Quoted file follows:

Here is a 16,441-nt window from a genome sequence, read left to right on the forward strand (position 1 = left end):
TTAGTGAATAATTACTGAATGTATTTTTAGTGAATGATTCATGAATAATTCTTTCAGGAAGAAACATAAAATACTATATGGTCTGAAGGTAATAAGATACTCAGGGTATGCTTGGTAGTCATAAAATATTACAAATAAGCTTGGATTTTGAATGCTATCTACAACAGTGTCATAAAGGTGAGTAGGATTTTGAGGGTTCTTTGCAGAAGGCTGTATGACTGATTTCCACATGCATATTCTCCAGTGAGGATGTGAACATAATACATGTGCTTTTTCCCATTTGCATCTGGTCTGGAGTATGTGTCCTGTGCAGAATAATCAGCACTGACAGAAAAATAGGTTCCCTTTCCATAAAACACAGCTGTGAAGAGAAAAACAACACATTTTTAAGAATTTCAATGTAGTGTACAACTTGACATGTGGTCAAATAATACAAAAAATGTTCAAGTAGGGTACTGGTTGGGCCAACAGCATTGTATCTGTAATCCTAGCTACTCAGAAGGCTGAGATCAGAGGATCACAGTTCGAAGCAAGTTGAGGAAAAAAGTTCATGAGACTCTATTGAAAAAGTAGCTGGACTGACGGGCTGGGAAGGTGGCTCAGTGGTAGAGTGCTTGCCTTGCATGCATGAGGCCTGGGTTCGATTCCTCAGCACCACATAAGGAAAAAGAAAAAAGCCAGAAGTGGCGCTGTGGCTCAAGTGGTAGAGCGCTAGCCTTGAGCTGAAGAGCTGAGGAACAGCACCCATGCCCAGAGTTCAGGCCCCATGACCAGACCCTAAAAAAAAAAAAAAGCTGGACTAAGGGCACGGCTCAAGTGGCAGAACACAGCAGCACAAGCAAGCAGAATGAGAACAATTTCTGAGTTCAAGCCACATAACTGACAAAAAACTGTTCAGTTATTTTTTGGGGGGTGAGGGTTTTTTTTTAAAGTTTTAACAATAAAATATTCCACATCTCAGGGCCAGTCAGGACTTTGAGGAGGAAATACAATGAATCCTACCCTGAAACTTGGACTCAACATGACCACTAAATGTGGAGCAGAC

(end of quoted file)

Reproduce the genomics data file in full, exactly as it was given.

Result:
Here is a 16,441-nt window from a genome sequence, read left to right on the forward strand (position 1 = left end):
TTAGTGAATAATTACTGAATGTATTTTTAGTGAATGATTCATGAATAATTCTTTCAGGAAGAAACATAAAATACTATATGGTCTGAAGGTAATAAGATACTCAGGGTATGCTTGGTAGTCATAAAATATTACAAATAAGCTTGGATTTTGAATGCTATCTACAACAGTGTCATAAAGGTGAGTAGGATTTTGAGGGTTCTTTGCAGAAGGCTGTATGACTGATTTCCACATGCATATTCTCCAGTGAGGATGTGAACATAATACATGTGCTTTTTCCCATTTGCATCTGGTCTGGAGTATGTGTCCTGTGCAGAATAATCAGCACTGACAGAAAAATAGGTTCCCTTTCCATAAAACACAGCTGTGAAGAGAAAAACAACACATTTTTAAGAATTTCAATGTAGTGTACAACTTGACATGTGGTCAAATAATACAAAAAATGTTCAAGTAGGGTACTGGTTGGGCCAACAGCATTGTATCTGTAATCCTAGCTACTCAGAAGGCTGAGATCAGAGGATCACAGTTCGAAGCAAGTTGAGGAAAAAAGTTCATGAGACTCTATTGAAAAAGTAGCTGGACTGACGGGCTGGGAAGGTGGCTCAGTGGTAGAGTGCTTGCCTTGCATGCATGAGGCCTGGGTTCGATTCCTCAGCACCACATAAGGAAAAAGAAAAAAGCCAGAAGTGGCGCTGTGGCTCAAGTGGTAGAGCGCTAGCCTTGAGCTGAAGAGCTGAGGAACAGCACCCATGCCCAGAGTTCAGGCCCCATGACCAGACCCTAAAAAAAAAAAAAAGCTGGACTAAGGGCACGGCTCAAGTGGCAGAACACAGCAGCACAAGCAAGCAGAATGAGAACAATTTCTGAGTTCAAGCCACATAACTGACAAAAAACTGTTCAGTTATTTTTTGGGGGGTGAGGGTTTTTTTTTAAAGTTTTAACAATAAAATATTCCACATCTCAGGGCCAGTCAGGACTTTGAGGAGGAAATACAATGAATCCTACCCTGAAACTTGGACTCAACATGACCACTAAATGTGGAGCAGAC